Meat Auction


The Smithfield Market Christmas Eve meat auction is an institution.  It used to be that most of the market butchers would take at least a week away from the market at Christmas and not return to their stalls until the new year.  They would auction off their remaining stock on Christmas Eve to a few brave punters who would turn out in the cold to bid on the meat.

These days, most of the market traders are back at work again a few days after Christmas, supplying hotels and the catering trade.  But the meat auction still survives because of one man who is determined to keep the tradition going.  Greg Lawrence is the chairman of the Smithfield Market Traders Association and the proprietor of G. Lawrence Wholesale Meat Co. Ltd.  Every year, he makes sure that all the surplus meat from his fellow traders is rounded up and along with his sons, he opens up the shopfront at Harts of Smithfield, looking out onto Charterhouse Street.

The crowds queue from dawn to get a good position at the front of the shop.  It's a convivial atmosphere and everyone's in a lighthearted, festive mood.  There are some regulars who have been going along for decades and they know to wear something warm and waterproof because if the rain doesn't get you, a side of beef probably will and scrubbing blood out of your clothes isn't a good start to Christmas.  At the appointed hour, Greg and his lads open up the shutters and the auction begins.

For the most part, it's not really an auction in the real sense of the word.  Greg will announce the price of a lot and the punters hold their money in the air, hoping to attract his attention.  If it's your turn, he'll grab your wrist, take your money and not let go of you until one of his runners have handed him the piece of meat in question and he's made sure you've got it.  It's a good system and nobody ever loses out.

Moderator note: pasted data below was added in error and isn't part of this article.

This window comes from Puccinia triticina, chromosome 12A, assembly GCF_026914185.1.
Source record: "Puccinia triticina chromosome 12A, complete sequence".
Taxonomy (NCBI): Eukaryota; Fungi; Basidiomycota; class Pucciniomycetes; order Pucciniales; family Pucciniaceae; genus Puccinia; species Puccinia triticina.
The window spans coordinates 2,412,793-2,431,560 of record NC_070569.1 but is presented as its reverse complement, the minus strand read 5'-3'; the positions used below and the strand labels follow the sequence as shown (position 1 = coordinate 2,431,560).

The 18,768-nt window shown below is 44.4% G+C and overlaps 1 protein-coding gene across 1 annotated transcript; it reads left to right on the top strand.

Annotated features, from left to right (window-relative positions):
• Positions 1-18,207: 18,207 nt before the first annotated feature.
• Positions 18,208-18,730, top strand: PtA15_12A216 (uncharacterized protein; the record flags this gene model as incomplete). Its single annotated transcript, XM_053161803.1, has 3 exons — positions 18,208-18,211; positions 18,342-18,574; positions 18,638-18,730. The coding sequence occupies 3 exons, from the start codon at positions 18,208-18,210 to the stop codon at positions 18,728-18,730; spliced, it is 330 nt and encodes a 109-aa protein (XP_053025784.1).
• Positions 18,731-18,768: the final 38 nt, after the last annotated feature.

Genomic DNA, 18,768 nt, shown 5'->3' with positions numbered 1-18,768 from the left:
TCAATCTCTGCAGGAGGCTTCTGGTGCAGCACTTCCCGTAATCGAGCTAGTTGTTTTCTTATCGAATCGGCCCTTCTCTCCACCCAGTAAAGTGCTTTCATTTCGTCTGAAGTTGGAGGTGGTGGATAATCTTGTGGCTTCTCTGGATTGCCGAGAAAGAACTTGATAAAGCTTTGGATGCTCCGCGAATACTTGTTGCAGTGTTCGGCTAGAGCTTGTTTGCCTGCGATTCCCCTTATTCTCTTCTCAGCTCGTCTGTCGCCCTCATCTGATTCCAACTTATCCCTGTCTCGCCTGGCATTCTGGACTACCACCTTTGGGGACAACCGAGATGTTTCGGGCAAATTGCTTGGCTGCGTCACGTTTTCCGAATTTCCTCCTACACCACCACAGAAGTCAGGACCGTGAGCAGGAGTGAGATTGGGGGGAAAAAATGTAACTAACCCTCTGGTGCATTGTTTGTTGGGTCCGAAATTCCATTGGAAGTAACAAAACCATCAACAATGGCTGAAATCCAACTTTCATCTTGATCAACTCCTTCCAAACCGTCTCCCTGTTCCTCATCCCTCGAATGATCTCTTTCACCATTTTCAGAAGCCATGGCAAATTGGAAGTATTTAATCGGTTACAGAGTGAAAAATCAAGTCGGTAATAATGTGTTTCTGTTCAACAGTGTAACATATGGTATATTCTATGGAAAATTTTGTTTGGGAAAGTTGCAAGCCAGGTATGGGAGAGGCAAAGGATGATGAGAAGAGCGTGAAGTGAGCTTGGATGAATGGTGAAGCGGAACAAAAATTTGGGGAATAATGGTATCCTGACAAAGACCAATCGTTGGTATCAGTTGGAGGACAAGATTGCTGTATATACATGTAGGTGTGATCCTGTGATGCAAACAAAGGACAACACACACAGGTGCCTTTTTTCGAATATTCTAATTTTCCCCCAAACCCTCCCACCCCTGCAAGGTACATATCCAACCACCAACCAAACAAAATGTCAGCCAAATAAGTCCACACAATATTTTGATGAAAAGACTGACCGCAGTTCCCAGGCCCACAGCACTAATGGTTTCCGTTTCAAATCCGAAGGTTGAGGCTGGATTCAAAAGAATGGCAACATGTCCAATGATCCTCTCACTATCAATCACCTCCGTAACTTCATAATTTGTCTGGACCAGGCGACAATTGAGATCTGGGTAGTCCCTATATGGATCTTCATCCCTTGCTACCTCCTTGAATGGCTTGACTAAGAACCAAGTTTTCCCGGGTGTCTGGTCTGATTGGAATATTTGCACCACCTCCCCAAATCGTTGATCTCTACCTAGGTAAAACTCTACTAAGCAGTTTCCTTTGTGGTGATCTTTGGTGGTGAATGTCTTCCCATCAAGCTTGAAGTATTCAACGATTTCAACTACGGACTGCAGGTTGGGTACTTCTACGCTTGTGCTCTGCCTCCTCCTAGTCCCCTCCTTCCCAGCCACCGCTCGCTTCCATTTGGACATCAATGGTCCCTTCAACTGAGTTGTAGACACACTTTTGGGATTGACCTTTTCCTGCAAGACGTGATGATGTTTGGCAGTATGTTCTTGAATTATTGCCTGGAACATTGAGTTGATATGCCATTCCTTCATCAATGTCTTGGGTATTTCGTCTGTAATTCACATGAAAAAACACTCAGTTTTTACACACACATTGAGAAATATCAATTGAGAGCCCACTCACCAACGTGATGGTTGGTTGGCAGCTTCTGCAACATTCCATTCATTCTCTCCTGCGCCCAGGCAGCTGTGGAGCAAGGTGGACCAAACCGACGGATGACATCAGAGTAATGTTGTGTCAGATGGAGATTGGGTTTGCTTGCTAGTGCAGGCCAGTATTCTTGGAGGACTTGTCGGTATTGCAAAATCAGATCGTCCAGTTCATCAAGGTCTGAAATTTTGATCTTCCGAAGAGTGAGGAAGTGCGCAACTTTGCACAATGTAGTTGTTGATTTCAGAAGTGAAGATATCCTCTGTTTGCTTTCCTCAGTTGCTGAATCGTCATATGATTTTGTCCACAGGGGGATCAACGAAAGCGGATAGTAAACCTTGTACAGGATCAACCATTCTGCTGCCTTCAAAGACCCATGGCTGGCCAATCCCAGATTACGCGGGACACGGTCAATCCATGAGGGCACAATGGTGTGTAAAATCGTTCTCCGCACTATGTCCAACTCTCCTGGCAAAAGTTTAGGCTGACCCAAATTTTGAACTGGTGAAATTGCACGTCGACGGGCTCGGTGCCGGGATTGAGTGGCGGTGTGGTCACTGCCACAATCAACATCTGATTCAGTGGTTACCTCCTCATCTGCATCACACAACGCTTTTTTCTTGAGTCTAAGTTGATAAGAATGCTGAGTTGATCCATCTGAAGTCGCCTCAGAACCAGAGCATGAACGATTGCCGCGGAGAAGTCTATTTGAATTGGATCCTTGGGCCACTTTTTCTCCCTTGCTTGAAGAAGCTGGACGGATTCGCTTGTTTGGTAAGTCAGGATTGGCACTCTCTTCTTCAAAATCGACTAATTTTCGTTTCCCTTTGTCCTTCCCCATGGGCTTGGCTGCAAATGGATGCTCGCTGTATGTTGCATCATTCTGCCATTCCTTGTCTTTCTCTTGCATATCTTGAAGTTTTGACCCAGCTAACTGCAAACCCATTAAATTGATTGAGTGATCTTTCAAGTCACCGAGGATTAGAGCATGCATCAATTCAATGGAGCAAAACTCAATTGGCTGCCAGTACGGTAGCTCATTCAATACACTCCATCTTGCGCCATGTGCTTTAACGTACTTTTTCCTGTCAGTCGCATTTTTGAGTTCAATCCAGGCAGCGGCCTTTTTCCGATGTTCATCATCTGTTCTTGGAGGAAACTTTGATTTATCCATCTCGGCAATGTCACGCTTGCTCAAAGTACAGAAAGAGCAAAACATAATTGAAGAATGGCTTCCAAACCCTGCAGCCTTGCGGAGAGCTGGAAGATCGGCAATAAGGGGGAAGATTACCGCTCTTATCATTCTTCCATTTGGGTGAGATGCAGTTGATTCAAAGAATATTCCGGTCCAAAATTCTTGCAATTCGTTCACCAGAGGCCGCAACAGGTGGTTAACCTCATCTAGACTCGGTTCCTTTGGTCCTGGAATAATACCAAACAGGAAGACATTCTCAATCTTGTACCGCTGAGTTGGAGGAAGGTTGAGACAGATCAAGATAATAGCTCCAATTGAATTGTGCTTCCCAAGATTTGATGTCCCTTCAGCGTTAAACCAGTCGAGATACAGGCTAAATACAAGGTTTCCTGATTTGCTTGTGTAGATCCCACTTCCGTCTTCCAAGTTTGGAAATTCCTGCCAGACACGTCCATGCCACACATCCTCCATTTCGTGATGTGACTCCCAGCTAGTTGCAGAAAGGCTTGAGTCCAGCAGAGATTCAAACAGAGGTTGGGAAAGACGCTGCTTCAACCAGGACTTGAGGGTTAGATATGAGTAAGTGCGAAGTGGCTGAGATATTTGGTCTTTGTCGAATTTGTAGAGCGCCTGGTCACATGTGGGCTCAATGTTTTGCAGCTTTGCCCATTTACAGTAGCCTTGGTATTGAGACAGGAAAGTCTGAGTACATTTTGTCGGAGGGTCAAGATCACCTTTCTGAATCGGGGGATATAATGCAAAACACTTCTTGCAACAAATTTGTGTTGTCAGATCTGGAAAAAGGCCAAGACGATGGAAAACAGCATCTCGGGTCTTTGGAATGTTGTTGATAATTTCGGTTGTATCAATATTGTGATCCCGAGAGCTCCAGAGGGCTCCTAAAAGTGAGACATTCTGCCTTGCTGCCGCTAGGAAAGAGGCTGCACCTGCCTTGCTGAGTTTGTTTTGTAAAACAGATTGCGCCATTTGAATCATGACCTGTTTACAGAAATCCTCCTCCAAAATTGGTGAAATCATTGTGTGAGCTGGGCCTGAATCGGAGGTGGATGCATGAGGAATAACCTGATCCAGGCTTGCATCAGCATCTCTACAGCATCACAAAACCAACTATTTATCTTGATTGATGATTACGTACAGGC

He's a real showman and clearly enjoys being the centre of attention for the couple of hours that it takes to empty out the shop.  Sometimes, he'll spice it up a bit by doing double or quits on the toss of a coin.  “Twenty quid for this big old bit of steak” he'll shout, “If you win the toss, it's yours for nothing.”

It's a hell of a deal because that bit of steak is almost always worth at least double that anyway.  You really can't lose out and the crowd know it, so they go wild.  Greg likes to pull this trick with the old ladies and people who look like they could use a bit of a Christmas present.  Everyone goes home happy, that's his thing.

Sometimes, a special lot comes up and he really will run an auction.  There's usually a suckling pig or two at the end of the morning and that tends to go for a good price.  When he can't grab a punter's arm and take their money, the crowd pass it forward for the winner.  More often than not, the lot ends up going out to its new owner the same way – it's not often that you see a crowdsurfing pig carcass in the City of London these days. 


I shot this work with the kind permission of Greg Lawrence and his crew, who invited me into their shopfront for the 2012 Christmas auction.  I'd never had to wash blood off my cameras before...